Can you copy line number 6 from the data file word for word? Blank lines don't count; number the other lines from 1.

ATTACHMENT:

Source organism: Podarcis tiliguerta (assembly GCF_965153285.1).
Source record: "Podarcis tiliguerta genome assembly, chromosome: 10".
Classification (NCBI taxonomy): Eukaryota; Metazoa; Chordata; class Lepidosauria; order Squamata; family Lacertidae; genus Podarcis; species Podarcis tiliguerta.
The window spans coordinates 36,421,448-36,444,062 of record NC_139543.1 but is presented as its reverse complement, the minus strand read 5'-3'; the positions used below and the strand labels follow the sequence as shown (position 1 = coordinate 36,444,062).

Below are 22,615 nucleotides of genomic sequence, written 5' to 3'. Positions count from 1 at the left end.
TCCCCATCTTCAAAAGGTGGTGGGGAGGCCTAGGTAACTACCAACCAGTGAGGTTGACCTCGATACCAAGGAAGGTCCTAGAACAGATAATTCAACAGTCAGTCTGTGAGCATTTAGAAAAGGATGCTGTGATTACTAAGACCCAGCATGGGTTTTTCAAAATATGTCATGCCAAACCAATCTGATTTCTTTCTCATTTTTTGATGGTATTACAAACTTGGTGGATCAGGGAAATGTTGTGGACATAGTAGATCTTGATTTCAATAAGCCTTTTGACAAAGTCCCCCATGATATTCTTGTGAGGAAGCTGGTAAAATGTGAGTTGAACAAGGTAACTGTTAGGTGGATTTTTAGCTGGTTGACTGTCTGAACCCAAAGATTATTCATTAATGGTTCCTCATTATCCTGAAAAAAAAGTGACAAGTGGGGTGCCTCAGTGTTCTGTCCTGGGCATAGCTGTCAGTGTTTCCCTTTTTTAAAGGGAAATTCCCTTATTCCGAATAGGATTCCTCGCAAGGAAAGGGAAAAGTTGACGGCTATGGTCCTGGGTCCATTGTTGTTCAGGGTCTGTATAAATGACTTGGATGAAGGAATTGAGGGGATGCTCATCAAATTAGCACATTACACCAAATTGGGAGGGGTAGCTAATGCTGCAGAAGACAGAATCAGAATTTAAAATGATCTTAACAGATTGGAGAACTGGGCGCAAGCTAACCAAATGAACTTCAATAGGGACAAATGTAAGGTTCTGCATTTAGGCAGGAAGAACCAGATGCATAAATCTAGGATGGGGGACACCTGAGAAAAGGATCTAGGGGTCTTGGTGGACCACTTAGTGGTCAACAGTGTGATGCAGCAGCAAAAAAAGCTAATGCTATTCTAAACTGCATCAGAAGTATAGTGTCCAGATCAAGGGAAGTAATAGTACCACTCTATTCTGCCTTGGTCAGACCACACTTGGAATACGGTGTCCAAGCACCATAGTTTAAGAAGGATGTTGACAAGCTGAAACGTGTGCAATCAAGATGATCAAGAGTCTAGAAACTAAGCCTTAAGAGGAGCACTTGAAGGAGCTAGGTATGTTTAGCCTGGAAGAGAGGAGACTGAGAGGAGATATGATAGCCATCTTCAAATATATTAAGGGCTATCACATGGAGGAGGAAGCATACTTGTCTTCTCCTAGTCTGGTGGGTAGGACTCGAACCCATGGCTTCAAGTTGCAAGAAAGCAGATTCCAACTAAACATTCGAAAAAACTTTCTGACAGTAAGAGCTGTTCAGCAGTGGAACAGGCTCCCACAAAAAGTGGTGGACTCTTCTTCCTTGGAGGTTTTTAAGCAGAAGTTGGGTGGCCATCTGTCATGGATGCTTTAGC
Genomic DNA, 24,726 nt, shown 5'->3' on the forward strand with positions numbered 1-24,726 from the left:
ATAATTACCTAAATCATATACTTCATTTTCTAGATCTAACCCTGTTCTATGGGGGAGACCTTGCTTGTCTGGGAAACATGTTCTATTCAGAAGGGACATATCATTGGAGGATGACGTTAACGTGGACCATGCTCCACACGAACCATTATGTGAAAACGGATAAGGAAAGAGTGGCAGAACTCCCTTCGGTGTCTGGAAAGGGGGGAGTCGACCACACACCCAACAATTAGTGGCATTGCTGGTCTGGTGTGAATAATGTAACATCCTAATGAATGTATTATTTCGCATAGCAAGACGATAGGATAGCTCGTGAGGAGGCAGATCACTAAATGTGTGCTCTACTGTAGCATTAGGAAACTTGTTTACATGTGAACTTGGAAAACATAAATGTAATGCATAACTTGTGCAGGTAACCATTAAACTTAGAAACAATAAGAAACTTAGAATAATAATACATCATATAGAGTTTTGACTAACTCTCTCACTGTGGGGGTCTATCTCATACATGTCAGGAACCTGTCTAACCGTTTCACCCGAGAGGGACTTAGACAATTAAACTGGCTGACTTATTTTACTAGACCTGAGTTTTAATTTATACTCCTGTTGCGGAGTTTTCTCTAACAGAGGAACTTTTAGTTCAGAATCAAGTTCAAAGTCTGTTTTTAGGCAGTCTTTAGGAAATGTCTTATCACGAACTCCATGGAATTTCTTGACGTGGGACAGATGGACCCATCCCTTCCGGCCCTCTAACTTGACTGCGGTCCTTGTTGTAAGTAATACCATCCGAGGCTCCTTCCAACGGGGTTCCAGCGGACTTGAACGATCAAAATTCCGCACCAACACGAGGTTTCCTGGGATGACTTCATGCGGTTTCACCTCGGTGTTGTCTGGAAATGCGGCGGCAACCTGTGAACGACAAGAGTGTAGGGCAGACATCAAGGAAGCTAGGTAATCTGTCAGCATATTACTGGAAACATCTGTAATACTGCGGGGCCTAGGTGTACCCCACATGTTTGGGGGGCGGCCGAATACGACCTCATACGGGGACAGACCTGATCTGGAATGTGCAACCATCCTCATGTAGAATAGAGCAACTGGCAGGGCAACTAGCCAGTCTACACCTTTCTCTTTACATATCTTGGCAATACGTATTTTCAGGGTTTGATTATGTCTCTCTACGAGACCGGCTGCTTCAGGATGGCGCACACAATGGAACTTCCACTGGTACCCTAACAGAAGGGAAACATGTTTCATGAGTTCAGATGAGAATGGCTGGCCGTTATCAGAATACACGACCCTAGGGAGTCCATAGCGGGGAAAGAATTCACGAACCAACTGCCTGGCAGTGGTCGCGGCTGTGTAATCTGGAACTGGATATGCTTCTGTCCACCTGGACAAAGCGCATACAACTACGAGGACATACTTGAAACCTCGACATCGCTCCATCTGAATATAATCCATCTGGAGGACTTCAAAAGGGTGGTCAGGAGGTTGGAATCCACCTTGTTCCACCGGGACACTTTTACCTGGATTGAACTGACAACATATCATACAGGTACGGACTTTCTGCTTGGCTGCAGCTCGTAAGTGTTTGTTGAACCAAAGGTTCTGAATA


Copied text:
TCCCCATCTTCAAAAGGTGGTGGGGAGGCCTAGGTAACTACCAACCAGTGAGGTTGACCTCGATACCAAGGAAGGTCCTAGAACAGATAATTCAACAGTCAGTCTGTGAGCATTTAGAAAAGGATGCTGTGATTACTAAGACCCAGCATGGGTTTTTCAAAATATGTCATGCCAAACCAATCTGATTTCTTTCTCATTTTTTGATGGTATTACAAACTTGGTGGATCAGGGAAATGTTGTGGACATAGTAGATCTTGATTTCAATAAGCCTTTTGACAAAGTCCCCCATGATATTCTTGTGAGGAAGCTGGTAAAATGTGAGTTGAACAAGGTAACTGTTAGGTGGATTTTTAGCTGGTTGACTGTCTGAACCCAAAGATTATTCATTAATGGTTCCTCATTATCCTGAAAAAAAAGTGACAAGTGGGGTGCCTCAGTGTTCTGTCCTGGGCATAGCTGTCAGTGTTTCCCTTTTTTAAAGGGAAATTCCCTTATTCCGAATAGGATTCCTCGCAAGGAAAGGGAAAAGTTGACGGCTATGGTCCTGGGTCCATTGTTGTTCAGGGTCTGTATAAATGACTTGGATGAAGGAATTGAGGGGATGCTCATCAAATTAGCACATTACACCAAATTGGGAGGGGTAGCTAATGCTGCAGAAGACAGAATCAGAATTTAAAATGATCTTAACAGATTGGAGAACTGGGCGCAAGCTAACCAAATGAACTTCAATAGGGACAAATGTAAGGTTCTGCATTTAGGCAGGAAGAACCAGATGCATAAATCTAGGATGGGGGACACCTGAGAAAAGGATCTAGGGGTCTTGGTGGACCACTTAGTGGTCAACAGTGTGATGCAGCAGCAAAAAAAGCTAATGCTATTCTAAACTGCATCAGAAGTATAGTGTCCAGATCAAGGGAAGTAATAGTACCACTCTATTCTGCCTTGGTCAGACCACACTTGGAATACGGTGTCCAAGCACCATAGTTTAAGAAGGATGTTGACAAGCTGAAACGTGTGCAATCAAGATGATCAAGAGTCTAGAAACTAAGCCTTAAGAGGAGCACTTGAAGGAGCTAGGTATGTTTAGCCTGGAAGAGAGGAGACTGAGAGGAGATATGATAGCCATCTTCAAATATATTAAGGGCTATCACATGGAGGAGGAAGCATACTTGTCTTCTCCTAGTCTGGTGGGTAGGACTCGAACCCATGGCTTCAAGTTGCAAGAAAGCAGATTCCAACTAAACATTCGAAAAAACTTTCTGACAGTAAGAGCTGTTCAGCAGTGGAACAGGCTCCCACAAAAAGTGGTGGACTCTTCTTCCTTGGAGGTTTTTAAGCAGAAGTTGGGTGGCCATCTGTCATGGATGCTTTAGC